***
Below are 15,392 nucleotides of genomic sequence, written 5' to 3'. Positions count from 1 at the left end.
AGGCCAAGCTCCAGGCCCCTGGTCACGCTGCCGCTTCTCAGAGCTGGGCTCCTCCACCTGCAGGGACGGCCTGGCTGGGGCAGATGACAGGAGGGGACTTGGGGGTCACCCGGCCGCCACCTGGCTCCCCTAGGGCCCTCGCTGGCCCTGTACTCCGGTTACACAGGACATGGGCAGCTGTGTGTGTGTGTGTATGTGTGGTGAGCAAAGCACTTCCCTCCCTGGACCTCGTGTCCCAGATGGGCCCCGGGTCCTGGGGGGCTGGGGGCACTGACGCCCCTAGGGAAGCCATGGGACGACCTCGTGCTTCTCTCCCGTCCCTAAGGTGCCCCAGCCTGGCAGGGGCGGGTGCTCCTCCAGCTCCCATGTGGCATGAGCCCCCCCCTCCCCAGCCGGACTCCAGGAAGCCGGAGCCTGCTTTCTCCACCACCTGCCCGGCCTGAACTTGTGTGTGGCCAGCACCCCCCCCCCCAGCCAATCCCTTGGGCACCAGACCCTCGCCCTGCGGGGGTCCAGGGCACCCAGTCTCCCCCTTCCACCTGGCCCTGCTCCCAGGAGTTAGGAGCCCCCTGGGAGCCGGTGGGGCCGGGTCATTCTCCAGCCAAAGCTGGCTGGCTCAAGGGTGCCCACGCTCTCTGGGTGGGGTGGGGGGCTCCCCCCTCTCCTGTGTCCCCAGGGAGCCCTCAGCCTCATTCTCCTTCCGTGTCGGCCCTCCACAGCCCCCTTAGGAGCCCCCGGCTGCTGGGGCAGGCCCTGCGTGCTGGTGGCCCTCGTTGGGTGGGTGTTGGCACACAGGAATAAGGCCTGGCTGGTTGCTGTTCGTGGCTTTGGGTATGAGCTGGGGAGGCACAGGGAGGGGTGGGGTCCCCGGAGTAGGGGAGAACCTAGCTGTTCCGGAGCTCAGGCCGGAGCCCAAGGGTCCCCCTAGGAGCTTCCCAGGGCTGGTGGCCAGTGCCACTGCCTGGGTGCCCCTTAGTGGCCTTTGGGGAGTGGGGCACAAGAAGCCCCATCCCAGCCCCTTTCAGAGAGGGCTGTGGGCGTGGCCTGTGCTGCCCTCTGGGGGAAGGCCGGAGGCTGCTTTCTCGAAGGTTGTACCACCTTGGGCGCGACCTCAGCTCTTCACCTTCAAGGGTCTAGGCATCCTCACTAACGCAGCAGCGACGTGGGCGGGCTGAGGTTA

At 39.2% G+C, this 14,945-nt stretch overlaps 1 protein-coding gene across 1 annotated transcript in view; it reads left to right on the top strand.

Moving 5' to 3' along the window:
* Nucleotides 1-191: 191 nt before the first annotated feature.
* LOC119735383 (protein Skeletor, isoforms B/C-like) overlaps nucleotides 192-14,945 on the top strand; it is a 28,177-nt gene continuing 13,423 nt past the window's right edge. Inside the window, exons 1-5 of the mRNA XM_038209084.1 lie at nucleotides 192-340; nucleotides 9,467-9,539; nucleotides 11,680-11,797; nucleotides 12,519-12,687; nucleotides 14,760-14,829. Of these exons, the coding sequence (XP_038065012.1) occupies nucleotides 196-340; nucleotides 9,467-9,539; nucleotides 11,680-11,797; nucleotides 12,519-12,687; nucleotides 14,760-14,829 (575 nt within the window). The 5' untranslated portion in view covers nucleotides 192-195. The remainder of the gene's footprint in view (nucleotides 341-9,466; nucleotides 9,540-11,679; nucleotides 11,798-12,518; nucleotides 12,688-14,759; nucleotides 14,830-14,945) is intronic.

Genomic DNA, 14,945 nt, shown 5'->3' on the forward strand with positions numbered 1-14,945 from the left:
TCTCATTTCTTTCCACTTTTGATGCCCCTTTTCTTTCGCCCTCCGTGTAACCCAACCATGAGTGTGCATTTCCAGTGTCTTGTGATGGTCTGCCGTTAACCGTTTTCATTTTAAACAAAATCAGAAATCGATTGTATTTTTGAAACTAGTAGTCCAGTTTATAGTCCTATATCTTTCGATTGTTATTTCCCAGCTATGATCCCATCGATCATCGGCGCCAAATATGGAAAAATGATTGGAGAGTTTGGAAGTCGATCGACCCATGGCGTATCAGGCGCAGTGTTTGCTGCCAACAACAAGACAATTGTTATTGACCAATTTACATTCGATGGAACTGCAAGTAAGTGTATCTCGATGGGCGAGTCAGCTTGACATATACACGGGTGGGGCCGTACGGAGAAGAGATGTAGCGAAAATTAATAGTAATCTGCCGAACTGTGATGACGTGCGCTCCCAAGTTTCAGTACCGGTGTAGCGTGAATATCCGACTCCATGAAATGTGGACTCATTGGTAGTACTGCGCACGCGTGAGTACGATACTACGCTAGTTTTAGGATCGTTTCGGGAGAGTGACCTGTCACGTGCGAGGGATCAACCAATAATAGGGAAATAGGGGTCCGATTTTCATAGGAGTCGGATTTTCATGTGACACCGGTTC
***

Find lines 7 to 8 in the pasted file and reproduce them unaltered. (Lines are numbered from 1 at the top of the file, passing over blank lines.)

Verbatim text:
Genomic DNA, 14,945 nt, shown 5'->3' on the forward strand with positions numbered 1-14,945 from the left:
TCTCATTTCTTTCCACTTTTGATGCCCCTTTTCTTTCGCCCTCCGTGTAACCCAACCATGAGTGTGCATTTCCAGTGTCTTGTGATGGTCTGCCGTTAACCGTTTTCATTTTAAACAAAATCAGAAATCGATTGTATTTTTGAAACTAGTAGTCCAGTTTATAGTCCTATATCTTTCGATTGTTATTTCCCAGCTATGATCCCATCGATCATCGGCGCCAAATATGGAAAAATGATTGGAGAGTTTGGAAGTCGATCGACCCATGGCGTATCAGGCGCAGTGTTTGCTGCCAACAACAAGACAATTGTTATTGACCAATTTACATTCGATGGAACTGCAAGTAAGTGTATCTCGATGGGCGAGTCAGCTTGACATATACACGGGTGGGGCCGTACGGAGAAGAGATGTAGCGAAAATTAATAGTAATCTGCCGAACTGTGATGACGTGCGCTCCCAAGTTTCAGTACCGGTGTAGCGTGAATATCCGACTCCATGAAATGTGGACTCATTGGTAGTACTGCGCACGCGTGAGTACGATACTACGCTAGTTTTAGGATCGTTTCGGGAGAGTGACCTGTCACGTGCGAGGGATCAACCAATAATAGGGAAATAGGGGTCCGATTTTCATAGGAGTCGGATTTTCATGTGACACCGGTTC